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Howland, Edward (1832-1890)

Essayist, Journalist, Reformer

Edward Howland was born in Charleston, South Carolina and was educated at Harvard. He is remembered as an "elegant scholar" who sold "his choice library he had spent many years and a fortune to collect" to help Henry Clapp launch the Saturday Press (Rawson 106). Howland was in charge of the business side of the publication (Miller 26) and is also listed among the “friendly contributors” who “were glad to furnish articles for nothing, being friendly toward the establishment of an absolutely independent critical paper” (Winter 294). While William Winter cites Howland as a fellow Bohemian at Pfaff’s, Thomas Butler Gunn characterizes him as a cash cow who was used for his money. Gunn writes of the Saturday Press, “The paper will last just as long as the milch-cow Howland sinks money in it” (10.18).

Howland co-authored two books on maritime history and adventures with fellow Pfaffian Frank Goodrich, before he, like Pfaff’s regular John Swinton, developed an interest in labor issues. In the 1870s, his work focused on the railroad industry and was published in the periodical Harper’s. He also published The Palace of Industry: An Account of the Experiment at Guise, France (1872).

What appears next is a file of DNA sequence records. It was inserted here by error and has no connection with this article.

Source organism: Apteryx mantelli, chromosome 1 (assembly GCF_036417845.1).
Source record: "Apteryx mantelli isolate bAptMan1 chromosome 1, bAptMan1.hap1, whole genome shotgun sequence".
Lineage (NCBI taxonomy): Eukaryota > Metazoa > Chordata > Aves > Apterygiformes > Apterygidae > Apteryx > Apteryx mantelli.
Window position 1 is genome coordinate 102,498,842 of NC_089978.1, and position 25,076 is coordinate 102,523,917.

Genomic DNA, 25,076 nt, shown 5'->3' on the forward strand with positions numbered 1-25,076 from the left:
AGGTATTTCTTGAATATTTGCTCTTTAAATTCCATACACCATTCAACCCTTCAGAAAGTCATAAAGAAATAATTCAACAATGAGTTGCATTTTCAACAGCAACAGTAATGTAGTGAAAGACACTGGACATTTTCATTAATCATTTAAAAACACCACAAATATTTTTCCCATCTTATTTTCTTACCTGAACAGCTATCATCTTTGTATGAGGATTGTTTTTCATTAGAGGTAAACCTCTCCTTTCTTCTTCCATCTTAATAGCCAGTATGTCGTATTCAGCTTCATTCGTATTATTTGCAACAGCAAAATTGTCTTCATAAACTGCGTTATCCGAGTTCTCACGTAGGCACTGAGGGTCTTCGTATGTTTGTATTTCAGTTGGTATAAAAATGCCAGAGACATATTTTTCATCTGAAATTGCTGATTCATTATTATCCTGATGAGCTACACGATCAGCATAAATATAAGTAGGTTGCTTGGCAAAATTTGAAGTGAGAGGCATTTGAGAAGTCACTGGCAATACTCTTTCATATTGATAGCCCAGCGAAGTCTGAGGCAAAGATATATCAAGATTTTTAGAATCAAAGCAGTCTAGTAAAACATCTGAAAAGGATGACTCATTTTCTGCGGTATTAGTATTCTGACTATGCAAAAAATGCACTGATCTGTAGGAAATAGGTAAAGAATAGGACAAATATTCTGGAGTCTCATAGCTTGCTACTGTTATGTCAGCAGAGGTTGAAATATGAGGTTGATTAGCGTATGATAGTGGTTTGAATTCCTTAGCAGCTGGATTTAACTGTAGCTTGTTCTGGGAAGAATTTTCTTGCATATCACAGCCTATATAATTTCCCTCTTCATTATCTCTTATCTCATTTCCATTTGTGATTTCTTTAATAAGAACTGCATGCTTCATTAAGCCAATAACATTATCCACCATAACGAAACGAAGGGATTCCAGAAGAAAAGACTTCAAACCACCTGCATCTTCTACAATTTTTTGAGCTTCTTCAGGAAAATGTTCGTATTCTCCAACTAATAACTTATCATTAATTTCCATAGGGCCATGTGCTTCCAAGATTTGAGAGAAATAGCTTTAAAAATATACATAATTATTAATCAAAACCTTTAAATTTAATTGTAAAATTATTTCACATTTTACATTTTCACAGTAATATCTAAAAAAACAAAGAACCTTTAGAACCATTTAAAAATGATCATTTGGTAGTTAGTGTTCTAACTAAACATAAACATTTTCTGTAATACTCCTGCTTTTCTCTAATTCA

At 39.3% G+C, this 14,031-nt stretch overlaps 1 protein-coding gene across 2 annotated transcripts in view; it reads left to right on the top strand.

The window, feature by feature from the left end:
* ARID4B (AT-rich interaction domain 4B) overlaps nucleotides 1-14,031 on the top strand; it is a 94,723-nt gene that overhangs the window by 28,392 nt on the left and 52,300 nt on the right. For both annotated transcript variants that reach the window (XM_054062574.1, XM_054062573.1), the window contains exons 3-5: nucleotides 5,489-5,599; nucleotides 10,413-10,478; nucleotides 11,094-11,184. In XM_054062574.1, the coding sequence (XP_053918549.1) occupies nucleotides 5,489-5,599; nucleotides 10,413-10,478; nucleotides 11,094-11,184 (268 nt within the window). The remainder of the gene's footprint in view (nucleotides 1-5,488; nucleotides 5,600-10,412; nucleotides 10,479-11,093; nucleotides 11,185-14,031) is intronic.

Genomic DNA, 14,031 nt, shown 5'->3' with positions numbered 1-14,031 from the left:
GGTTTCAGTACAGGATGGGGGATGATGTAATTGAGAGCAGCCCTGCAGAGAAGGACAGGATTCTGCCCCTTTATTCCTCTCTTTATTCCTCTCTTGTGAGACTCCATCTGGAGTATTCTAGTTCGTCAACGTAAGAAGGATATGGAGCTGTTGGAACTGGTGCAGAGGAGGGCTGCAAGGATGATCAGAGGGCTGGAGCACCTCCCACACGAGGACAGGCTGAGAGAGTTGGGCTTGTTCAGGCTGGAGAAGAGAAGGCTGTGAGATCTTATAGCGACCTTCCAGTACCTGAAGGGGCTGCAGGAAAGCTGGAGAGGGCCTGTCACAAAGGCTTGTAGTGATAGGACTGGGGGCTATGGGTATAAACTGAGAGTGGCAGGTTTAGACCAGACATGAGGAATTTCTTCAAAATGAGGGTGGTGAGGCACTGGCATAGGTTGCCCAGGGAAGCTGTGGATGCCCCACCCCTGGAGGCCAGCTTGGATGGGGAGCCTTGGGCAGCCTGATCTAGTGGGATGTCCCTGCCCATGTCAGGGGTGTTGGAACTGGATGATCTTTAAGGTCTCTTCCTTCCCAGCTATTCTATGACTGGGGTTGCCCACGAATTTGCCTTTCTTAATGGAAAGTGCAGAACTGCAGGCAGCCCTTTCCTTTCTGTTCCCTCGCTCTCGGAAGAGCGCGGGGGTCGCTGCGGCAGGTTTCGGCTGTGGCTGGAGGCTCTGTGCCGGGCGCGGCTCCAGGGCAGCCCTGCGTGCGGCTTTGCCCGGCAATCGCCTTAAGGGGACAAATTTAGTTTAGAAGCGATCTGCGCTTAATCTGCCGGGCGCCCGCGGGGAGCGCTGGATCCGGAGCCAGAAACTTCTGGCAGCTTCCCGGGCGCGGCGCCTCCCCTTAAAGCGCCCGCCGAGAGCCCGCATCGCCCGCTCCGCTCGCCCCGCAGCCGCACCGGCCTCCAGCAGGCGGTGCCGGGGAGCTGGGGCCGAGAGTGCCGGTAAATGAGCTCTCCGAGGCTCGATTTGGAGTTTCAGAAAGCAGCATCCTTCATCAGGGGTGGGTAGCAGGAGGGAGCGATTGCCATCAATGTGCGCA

Howland married Marie Case (nee Stevens) a “strong-minded New England school-teacher, who imbued him with schemes for the amelioration of the human race” (“General Gossip” 479). Her husband at the time, Lyman W. Case, rescinded the marriage on account of how happy his wife and Howland seemed together, and the three remained lifelong friends (Lause 68). Later, Howland and his wife journeyed to Mexico to become part of an "American socialistic colony at Topolobampo" (“General Gossip” 479). After his death, Howland’s widow continued their work in Mexico.